Regardless of which team they play for, there is one thing football players from the teams of several countries share, which is the logo on their jersey. The logo belongs to Gazprom, a Russian natural gas company. Logo sponsorships are common in football. Teams make money by offering jersey space to sponsors that sell various products. However, while most sponsors are private companies with products that fans can buy, Gazprom is a company owned by the Russian government that sells natural gas to foreign countries. Yet, it is present everywhere in European football. So, if fans cannot buy what they are selling, why is Gazprom spending millions to sponsor football games?
The answer is part of a bigger story that is changing the sport of football; foreign countries using companies they own to burnish their reputations abroad. Russia has the world’s largest natural gas reserves, and most of them are located in Arctic gas fields controlled by Gazprom. The company is led by Alexey Miller, a close ally of Vladimir Putin. Since 2005, the Russian government has owned a majority stake in Gazprom, meaning company profits are under Putin’s control. Various European countries are dependent on Russian gas, and eastern European countries are more dependent than countries further west.
At the end of the 20th century, Germany represented the biggest opportunity for Gazprom. German Chancellor Gerhard Schroeder announced plans to reduce coal and nuclear power, which meant Germany would need more natural gas to maintain their energy supply. Gazprom wanted to get it to them, but to get to Germany, Russia’s gas needed to pass through pipelines crossing countries charging Gazprom transport fees. Most of them went through Ukraine. Today, Ukraine still charges Russia around $2 billion every year to pump gas through to Europe. So, starting back in 2005, Russia began working on a strategy to bypass Ukraine and ship their gas directly to western Europe. This was done through the Nord Stream Pipeline, a route through the Baltic Sea straight to northern Germany.
In late 2005, Gazprom was in the final stages of financing the project and Schroeder was preparing for an election. During his time in office, Schroeder had become friendly with Putin and officially approved the pipeline. Critics in Germany were increasingly apprehensive about the Russian leader’s growing influence. Two months later, Schroeder lost the election to Angela Merkel, but by March he was overseeing Gazprom’s pipeline to Germany. It was also revealed that, before leaving office, Schroeder had approved a secret Gazprom loan that provided over €1 billion to finance the project. Gazprom’s big project in Germany became a story of scandal, corruption, and the creeping influence of Russia. But then, the story changed.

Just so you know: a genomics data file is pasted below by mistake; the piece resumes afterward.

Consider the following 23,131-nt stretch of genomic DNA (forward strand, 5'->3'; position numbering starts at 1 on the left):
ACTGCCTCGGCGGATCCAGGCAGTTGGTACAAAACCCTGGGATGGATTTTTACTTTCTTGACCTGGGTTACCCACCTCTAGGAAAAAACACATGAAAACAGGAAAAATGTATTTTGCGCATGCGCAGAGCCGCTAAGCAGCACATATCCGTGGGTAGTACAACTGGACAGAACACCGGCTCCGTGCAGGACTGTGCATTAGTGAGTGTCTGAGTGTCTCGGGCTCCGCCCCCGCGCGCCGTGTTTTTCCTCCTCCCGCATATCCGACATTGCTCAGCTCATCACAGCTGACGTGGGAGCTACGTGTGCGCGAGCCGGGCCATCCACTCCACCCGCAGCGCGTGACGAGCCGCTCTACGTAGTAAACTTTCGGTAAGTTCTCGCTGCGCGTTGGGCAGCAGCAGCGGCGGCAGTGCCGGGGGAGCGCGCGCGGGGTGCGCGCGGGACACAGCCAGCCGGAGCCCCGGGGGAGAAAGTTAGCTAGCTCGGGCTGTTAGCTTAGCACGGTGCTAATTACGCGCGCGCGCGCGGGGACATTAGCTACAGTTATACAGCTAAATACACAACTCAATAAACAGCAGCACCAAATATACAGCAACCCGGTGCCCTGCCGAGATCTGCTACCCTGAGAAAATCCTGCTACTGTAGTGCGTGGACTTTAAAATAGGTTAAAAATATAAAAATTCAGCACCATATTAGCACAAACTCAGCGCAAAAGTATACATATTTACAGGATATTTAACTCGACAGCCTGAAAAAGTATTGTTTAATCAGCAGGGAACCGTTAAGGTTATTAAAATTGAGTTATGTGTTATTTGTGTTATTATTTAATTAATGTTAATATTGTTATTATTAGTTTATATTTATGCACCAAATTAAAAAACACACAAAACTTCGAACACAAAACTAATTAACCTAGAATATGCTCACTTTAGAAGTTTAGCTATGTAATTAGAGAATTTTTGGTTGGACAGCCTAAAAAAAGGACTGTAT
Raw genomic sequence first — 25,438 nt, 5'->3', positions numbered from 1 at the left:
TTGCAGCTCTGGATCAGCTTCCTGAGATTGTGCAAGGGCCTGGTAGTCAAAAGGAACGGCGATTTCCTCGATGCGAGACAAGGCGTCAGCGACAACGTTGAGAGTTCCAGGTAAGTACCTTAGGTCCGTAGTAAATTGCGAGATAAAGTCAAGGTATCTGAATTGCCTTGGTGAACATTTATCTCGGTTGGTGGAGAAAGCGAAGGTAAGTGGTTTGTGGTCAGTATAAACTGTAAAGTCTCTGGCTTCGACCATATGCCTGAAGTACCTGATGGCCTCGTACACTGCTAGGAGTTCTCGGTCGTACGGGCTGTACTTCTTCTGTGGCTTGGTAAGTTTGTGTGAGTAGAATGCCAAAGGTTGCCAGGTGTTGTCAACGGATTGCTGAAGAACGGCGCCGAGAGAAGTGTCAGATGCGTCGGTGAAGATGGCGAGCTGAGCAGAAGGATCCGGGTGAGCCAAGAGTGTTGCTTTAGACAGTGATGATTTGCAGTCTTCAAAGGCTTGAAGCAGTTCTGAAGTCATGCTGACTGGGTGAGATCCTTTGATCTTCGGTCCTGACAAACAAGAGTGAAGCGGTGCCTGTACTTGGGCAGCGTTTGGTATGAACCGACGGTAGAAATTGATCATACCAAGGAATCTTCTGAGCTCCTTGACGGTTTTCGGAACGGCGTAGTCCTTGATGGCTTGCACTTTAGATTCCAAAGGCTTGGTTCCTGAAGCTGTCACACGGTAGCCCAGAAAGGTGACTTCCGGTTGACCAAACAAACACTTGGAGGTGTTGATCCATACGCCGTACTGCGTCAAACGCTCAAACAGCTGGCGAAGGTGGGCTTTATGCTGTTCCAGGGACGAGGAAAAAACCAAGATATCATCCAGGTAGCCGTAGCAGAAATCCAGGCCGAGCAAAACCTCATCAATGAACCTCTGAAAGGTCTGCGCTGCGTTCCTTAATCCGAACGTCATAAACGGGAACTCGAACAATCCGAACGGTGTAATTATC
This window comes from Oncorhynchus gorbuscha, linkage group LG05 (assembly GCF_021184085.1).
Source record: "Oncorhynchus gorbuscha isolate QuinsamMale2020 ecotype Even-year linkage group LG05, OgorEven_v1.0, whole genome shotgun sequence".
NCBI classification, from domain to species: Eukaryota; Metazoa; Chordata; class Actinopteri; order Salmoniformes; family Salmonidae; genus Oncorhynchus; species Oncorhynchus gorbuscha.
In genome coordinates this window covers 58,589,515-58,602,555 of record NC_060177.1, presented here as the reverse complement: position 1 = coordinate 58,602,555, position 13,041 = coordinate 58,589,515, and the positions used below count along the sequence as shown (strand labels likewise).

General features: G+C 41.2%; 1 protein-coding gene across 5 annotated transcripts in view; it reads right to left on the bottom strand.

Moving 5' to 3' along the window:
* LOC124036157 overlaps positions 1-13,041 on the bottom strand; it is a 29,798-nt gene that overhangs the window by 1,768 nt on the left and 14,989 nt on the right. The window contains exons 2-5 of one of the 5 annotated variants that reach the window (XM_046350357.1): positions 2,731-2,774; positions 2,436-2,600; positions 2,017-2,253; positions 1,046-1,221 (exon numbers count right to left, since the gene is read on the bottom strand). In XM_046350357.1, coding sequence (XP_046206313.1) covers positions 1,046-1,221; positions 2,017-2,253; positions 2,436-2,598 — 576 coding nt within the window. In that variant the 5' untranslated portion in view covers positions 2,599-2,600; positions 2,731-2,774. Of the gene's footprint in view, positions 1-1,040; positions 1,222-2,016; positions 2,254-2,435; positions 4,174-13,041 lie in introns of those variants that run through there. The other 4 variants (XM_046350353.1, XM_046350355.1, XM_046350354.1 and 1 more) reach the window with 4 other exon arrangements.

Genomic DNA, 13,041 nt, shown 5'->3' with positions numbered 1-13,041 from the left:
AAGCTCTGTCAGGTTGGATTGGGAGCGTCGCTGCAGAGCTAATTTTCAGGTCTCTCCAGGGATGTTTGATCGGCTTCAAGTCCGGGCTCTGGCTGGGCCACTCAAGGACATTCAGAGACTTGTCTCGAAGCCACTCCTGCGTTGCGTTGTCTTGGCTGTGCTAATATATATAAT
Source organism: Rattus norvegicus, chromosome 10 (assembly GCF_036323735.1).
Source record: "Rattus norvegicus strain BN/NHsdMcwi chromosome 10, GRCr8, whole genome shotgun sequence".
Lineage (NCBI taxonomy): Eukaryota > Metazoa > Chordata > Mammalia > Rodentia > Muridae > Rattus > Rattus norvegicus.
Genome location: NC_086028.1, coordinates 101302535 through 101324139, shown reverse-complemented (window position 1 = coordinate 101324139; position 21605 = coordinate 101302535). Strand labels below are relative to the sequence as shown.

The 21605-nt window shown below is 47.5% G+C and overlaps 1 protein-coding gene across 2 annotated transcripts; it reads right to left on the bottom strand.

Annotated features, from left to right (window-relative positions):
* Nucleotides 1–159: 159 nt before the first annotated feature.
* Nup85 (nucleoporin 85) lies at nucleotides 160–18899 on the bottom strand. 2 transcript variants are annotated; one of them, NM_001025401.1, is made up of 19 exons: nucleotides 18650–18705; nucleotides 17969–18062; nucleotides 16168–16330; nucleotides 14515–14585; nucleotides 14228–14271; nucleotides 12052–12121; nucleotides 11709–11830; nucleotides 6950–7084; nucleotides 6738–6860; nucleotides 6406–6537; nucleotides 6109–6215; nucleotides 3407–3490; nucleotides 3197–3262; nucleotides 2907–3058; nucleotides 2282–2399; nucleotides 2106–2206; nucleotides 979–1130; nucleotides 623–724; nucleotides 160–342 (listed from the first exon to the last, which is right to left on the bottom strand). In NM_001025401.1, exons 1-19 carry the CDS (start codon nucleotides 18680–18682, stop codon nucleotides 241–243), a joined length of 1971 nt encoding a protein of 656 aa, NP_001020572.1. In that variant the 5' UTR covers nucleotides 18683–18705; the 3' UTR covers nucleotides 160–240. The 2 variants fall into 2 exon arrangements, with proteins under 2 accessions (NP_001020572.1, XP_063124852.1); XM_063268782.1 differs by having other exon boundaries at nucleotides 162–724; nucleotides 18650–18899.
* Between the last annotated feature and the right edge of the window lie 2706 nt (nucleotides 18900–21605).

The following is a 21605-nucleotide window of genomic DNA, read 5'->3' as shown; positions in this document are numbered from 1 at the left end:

In 2006, Gazprom signed a deal to sponsor the German football team FC Schalke 04. At the time, Schalke’s finances were worrying team officials and Gazprom’s sponsorship provided money the team desperately needed. At a press conference announcing the deal, a Gazprom chairman said Schalke’s connections with the German energy sector were why they decided to become their sponsor.
Schalke plays in Gelsenkirchen, a town in Germany’s Ruhr Valley, where much of the country’s energy industry is based. It is also close to the town of Rehden, a hub for pipelines to the rest of Europe and home to western Europe’s largest natural gas storage facilities. Schalke was not Gazprom’s first football deal. The year before, they had bought a controlling stake in a team on the other end of the Nord Stream route: the Russian team Zenit St. Petersburg. Gazprom’s investment made Zenit a major force in football.
Gazprom has continued increasing their access to Europe by building Nord Stream 2, a second pipeline doubling the amount of gas flowing from Russia to Germany. Gazprom has also expanded their football empire to include energy partnerships with Chelsea FC, Champions League, and the sport’s most famous tournament, the FIFA World Cup. These sponsorships have made Gazprom’s logo familiar to fans across the world.
Now, Russia controls nearly half the gas consumed by Europe, and other countries are learning from their example. Etihad, Emirates, and Qatar Airways are all owned by sovereign states in the Middle East, with interests that go beyond selling airline tickets. As the example of Gazprom shows, having a prominent football sponsorship offers a way around bad publicity by winning approval on the field. But it is starting to change the sport itself.
Now that it has become common to see a German team sponsored by Russia’s gas company facing off against a French team sponsored by Dubai’s state-owned airline, it is starting to seem like the field is hosting two competitions at once: a match between two teams, and a larger play for foreign influence that continues long after the final whistle is blown.